Clear away! There was nothing they wouldn’t have cleared away, or couldn’t have cleared away, with old Fezziwig looking on. It was done in a minute. Every movable was packed off, as if it were dismissed from public life for evermore; the floor was swept and watered, the lamps were trimmed, fuel was heaped upon the fire; and the warehouse was as snug, and warm, and dry, and bright a ball-room, as you would desire to see upon a winter’s night.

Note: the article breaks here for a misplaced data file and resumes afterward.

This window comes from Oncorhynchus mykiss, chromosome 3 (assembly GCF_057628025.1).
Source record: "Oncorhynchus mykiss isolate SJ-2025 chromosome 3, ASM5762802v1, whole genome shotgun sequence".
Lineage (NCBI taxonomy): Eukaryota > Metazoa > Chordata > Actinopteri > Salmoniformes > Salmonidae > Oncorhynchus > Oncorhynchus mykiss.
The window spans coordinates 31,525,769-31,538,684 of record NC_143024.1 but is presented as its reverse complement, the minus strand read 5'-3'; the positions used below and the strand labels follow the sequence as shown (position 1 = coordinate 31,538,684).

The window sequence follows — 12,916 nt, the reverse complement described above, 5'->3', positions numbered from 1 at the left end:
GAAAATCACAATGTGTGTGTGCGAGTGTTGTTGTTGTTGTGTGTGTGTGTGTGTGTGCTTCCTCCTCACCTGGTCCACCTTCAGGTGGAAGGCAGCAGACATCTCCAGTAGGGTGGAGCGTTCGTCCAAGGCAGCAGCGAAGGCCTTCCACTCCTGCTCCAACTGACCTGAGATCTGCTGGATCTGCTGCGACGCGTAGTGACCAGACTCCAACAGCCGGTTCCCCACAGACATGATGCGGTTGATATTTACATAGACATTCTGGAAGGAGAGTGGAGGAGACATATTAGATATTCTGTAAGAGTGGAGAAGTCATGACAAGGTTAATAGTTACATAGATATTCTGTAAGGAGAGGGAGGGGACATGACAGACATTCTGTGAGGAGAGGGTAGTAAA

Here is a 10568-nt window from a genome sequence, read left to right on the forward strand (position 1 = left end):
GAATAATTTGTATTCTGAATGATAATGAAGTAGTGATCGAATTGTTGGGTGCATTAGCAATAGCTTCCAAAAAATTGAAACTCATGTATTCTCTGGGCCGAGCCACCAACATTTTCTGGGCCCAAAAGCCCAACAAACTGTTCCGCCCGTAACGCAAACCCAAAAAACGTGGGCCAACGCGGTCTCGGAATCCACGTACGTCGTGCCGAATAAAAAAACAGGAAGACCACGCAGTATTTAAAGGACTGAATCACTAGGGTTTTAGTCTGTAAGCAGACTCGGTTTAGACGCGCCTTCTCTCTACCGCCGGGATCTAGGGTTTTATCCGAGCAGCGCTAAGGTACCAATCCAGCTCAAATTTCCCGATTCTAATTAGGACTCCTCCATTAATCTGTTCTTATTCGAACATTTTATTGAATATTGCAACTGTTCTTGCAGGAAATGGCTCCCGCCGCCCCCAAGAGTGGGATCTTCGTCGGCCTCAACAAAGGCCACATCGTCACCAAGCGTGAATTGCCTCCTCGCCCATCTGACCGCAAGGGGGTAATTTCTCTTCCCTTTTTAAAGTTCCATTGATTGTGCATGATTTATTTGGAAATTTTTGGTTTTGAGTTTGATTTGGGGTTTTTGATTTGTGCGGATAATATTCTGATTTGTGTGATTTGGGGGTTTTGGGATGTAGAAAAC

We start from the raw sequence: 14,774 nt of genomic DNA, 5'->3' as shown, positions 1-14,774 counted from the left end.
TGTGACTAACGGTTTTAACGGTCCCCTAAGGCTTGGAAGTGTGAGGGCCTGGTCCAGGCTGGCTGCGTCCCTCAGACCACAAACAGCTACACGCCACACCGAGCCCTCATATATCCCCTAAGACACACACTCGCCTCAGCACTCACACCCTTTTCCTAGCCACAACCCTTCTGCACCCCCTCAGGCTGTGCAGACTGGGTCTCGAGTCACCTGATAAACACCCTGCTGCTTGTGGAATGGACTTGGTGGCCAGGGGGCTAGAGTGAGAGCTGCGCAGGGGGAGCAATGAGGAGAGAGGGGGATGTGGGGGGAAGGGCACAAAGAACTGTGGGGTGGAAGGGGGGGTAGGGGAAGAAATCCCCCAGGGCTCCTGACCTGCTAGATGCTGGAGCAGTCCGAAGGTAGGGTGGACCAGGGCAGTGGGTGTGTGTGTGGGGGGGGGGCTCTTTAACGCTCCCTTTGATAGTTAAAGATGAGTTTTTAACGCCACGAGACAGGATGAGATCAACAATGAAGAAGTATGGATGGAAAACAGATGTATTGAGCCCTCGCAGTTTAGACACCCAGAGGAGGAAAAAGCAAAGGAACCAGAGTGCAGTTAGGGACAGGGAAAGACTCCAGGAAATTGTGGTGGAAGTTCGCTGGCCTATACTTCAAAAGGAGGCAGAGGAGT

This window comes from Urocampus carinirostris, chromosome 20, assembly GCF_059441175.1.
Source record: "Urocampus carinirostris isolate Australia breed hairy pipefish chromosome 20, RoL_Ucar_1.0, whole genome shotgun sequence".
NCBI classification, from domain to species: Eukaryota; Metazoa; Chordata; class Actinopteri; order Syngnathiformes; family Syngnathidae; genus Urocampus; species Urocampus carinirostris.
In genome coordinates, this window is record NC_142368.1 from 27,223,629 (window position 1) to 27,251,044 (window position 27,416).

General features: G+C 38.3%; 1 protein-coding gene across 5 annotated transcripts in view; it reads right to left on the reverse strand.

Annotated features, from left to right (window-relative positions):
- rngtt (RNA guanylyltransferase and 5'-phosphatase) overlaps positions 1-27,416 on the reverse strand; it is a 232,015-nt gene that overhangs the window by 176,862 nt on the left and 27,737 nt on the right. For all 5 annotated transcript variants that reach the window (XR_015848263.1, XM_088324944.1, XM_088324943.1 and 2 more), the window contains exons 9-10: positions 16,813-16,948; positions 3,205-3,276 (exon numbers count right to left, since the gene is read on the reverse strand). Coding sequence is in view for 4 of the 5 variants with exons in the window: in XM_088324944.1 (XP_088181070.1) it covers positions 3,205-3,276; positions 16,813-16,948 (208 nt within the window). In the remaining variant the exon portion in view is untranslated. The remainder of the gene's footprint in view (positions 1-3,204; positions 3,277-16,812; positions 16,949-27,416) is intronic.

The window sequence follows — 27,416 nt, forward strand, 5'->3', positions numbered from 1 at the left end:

In came a fiddler with a music-book, and went up to the lofty desk, and made an orchestra of it, and tuned like fifty stomach-aches. In came Mrs. Fezziwig, one vast substantial smile. In came the three Miss Fezziwigs, beaming and lovable. In came the six young followers whose hearts they broke. In came all the young men and women employed in the business. In came the housemaid, with her cousin, the baker. In came the cook, with her brother’s particular friend, the milkman. In came the boy from over the way, who was suspected of not having board enough from his master; trying to hide himself behind the girl from next door but one, who was proved to have had her ears pulled by her mistress. In they all came, one after another; some shyly, some boldly, some gracefully, some awkwardly, some pushing, some pulling; in they all came, anyhow and everyhow. Away they all went, twenty couple at once; hands half round and back again the other way; down the middle and up again; round and round in various stages of affectionate grouping; old top couple always turning up in the wrong place; new top couple starting off again, as soon as they got there; all top couples at last, and not a bottom one to help them! When this result was brought about, old Fezziwig, clapping his hands to stop the dance, cried out, “Well done!” and the fiddler plunged his hot face into a pot of porter, especially provided for that purpose. But scorning rest, upon his reappearance, he instantly began again, though there were no dancers yet, as if the other fiddler had been carried home, exhausted, on a shutter, and he were a bran-new man resolved to beat him out of sight, or perish.